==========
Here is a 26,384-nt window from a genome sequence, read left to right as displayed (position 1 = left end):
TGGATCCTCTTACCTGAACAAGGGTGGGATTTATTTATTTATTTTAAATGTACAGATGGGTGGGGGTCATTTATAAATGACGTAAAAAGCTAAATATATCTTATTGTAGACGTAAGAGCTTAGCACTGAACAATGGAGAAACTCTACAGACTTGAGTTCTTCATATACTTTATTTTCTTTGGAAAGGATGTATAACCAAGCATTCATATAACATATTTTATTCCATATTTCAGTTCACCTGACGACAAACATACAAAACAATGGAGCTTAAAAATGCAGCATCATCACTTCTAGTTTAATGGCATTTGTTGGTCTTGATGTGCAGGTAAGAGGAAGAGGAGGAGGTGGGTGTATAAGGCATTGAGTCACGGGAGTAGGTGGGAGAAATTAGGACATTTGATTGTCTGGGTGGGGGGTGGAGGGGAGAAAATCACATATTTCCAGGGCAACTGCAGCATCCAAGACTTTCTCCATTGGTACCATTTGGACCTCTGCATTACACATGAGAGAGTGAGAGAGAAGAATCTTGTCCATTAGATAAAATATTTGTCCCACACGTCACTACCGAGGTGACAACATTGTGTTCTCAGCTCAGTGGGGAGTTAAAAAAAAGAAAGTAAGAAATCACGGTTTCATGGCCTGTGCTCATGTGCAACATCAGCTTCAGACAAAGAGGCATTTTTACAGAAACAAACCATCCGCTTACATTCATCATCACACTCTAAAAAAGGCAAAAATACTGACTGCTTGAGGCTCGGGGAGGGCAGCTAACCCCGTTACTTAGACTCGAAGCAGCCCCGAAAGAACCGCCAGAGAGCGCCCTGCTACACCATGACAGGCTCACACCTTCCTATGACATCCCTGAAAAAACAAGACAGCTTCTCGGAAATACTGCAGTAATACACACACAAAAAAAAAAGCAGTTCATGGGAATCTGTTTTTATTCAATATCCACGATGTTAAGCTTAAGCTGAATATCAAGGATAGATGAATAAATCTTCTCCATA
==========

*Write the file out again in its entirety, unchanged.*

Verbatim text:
Here is a 26,384-nt window from a genome sequence, read left to right as displayed (position 1 = left end):
TGGATCCTCTTACCTGAACAAGGGTGGGATTTATTTATTTATTTTAAATGTACAGATGGGTGGGGGTCATTTATAAATGACGTAAAAAGCTAAATATATCTTATTGTAGACGTAAGAGCTTAGCACTGAACAATGGAGAAACTCTACAGACTTGAGTTCTTCATATACTTTATTTTCTTTGGAAAGGATGTATAACCAAGCATTCATATAACATATTTTATTCCATATTTCAGTTCACCTGACGACAAACATACAAAACAATGGAGCTTAAAAATGCAGCATCATCACTTCTAGTTTAATGGCATTTGTTGGTCTTGATGTGCAGGTAAGAGGAAGAGGAGGAGGTGGGTGTATAAGGCATTGAGTCACGGGAGTAGGTGGGAGAAATTAGGACATTTGATTGTCTGGGTGGGGGGTGGAGGGGAGAAAATCACATATTTCCAGGGCAACTGCAGCATCCAAGACTTTCTCCATTGGTACCATTTGGACCTCTGCATTACACATGAGAGAGTGAGAGAGAAGAATCTTGTCCATTAGATAAAATATTTGTCCCACACGTCACTACCGAGGTGACAACATTGTGTTCTCAGCTCAGTGGGGAGTTAAAAAAAAGAAAGTAAGAAATCACGGTTTCATGGCCTGTGCTCATGTGCAACATCAGCTTCAGACAAAGAGGCATTTTTACAGAAACAAACCATCCGCTTACATTCATCATCACACTCTAAAAAAGGCAAAAATACTGACTGCTTGAGGCTCGGGGAGGGCAGCTAACCCCGTTACTTAGACTCGAAGCAGCCCCGAAAGAACCGCCAGAGAGCGCCCTGCTACACCATGACAGGCTCACACCTTCCTATGACATCCCTGAAAAAACAAGACAGCTTCTCGGAAATACTGCAGTAATACACACACAAAAAAAAAAGCAGTTCATGGGAATCTGTTTTTATTCAATATCCACGATGTTAAGCTTAAGCTGAATATCAAGGATAGATGAATAAATCTTCTCCATA